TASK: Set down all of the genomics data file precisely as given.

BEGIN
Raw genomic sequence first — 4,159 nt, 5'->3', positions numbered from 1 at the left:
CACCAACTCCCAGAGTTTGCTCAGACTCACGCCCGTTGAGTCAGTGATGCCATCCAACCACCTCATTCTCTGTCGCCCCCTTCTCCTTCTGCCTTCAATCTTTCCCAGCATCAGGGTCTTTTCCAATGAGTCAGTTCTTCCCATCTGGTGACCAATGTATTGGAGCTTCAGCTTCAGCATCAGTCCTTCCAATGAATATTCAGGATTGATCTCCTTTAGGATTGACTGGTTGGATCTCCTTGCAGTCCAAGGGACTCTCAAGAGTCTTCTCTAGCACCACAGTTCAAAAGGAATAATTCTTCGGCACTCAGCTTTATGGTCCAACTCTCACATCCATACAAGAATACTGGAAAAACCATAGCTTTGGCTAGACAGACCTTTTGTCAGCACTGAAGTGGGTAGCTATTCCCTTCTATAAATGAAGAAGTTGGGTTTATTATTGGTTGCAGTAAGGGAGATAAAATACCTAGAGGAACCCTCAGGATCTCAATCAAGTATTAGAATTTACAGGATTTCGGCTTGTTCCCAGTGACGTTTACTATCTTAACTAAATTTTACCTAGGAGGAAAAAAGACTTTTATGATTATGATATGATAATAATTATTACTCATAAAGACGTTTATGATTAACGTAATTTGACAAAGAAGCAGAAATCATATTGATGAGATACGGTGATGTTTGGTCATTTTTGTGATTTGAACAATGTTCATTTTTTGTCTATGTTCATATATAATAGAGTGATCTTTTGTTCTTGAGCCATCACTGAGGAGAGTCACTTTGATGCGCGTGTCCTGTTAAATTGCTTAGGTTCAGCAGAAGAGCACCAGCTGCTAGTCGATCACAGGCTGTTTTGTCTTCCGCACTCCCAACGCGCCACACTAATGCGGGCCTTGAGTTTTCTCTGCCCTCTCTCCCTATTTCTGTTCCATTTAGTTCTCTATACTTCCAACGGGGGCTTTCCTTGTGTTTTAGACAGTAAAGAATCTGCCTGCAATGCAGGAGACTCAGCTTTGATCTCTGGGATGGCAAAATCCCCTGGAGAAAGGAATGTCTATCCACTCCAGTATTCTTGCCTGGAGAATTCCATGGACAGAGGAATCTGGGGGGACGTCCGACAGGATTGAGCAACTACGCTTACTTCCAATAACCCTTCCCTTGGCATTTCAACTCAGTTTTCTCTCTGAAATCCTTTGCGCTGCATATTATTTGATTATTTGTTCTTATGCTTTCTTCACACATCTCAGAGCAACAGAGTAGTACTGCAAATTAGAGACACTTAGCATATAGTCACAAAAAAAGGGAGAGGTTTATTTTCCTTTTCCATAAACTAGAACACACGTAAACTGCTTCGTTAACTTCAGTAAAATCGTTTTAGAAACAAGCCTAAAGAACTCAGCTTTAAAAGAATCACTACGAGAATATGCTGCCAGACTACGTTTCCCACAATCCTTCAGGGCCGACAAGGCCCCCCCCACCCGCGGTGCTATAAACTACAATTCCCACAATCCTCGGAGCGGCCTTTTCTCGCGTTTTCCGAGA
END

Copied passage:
Raw genomic sequence first — 4,159 nt, 5'->3', positions numbered from 1 at the left:
CACCAACTCCCAGAGTTTGCTCAGACTCACGCCCGTTGAGTCAGTGATGCCATCCAACCACCTCATTCTCTGTCGCCCCCTTCTCCTTCTGCCTTCAATCTTTCCCAGCATCAGGGTCTTTTCCAATGAGTCAGTTCTTCCCATCTGGTGACCAATGTATTGGAGCTTCAGCTTCAGCATCAGTCCTTCCAATGAATATTCAGGATTGATCTCCTTTAGGATTGACTGGTTGGATCTCCTTGCAGTCCAAGGGACTCTCAAGAGTCTTCTCTAGCACCACAGTTCAAAAGGAATAATTCTTCGGCACTCAGCTTTATGGTCCAACTCTCACATCCATACAAGAATACTGGAAAAACCATAGCTTTGGCTAGACAGACCTTTTGTCAGCACTGAAGTGGGTAGCTATTCCCTTCTATAAATGAAGAAGTTGGGTTTATTATTGGTTGCAGTAAGGGAGATAAAATACCTAGAGGAACCCTCAGGATCTCAATCAAGTATTAGAATTTACAGGATTTCGGCTTGTTCCCAGTGACGTTTACTATCTTAACTAAATTTTACCTAGGAGGAAAAAAGACTTTTATGATTATGATATGATAATAATTATTACTCATAAAGACGTTTATGATTAACGTAATTTGACAAAGAAGCAGAAATCATATTGATGAGATACGGTGATGTTTGGTCATTTTTGTGATTTGAACAATGTTCATTTTTTGTCTATGTTCATATATAATAGAGTGATCTTTTGTTCTTGAGCCATCACTGAGGAGAGTCACTTTGATGCGCGTGTCCTGTTAAATTGCTTAGGTTCAGCAGAAGAGCACCAGCTGCTAGTCGATCACAGGCTGTTTTGTCTTCCGCACTCCCAACGCGCCACACTAATGCGGGCCTTGAGTTTTCTCTGCCCTCTCTCCCTATTTCTGTTCCATTTAGTTCTCTATACTTCCAACGGGGGCTTTCCTTGTGTTTTAGACAGTAAAGAATCTGCCTGCAATGCAGGAGACTCAGCTTTGATCTCTGGGATGGCAAAATCCCCTGGAGAAAGGAATGTCTATCCACTCCAGTATTCTTGCCTGGAGAATTCCATGGACAGAGGAATCTGGGGGGACGTCCGACAGGATTGAGCAACTACGCTTACTTCCAATAACCCTTCCCTTGGCATTTCAACTCAGTTTTCTCTCTGAAATCCTTTGCGCTGCATATTATTTGATTATTTGTTCTTATGCTTTCTTCACACATCTCAGAGCAACAGAGTAGTACTGCAAATTAGAGACACTTAGCATATAGTCACAAAAAAAGGGAGAGGTTTATTTTCCTTTTCCATAAACTAGAACACACGTAAACTGCTTCGTTAACTTCAGTAAAATCGTTTTAGAAACAAGCCTAAAGAACTCAGCTTTAAAAGAATCACTACGAGAATATGCTGCCAGACTACGTTTCCCACAATCCTTCAGGGCCGACAAGGCCCCCCCCACCCGCGGTGCTATAAACTACAATTCCCACAATCCTCGGAGCGGCCTTTTCTCGCGTTTTCCGAGA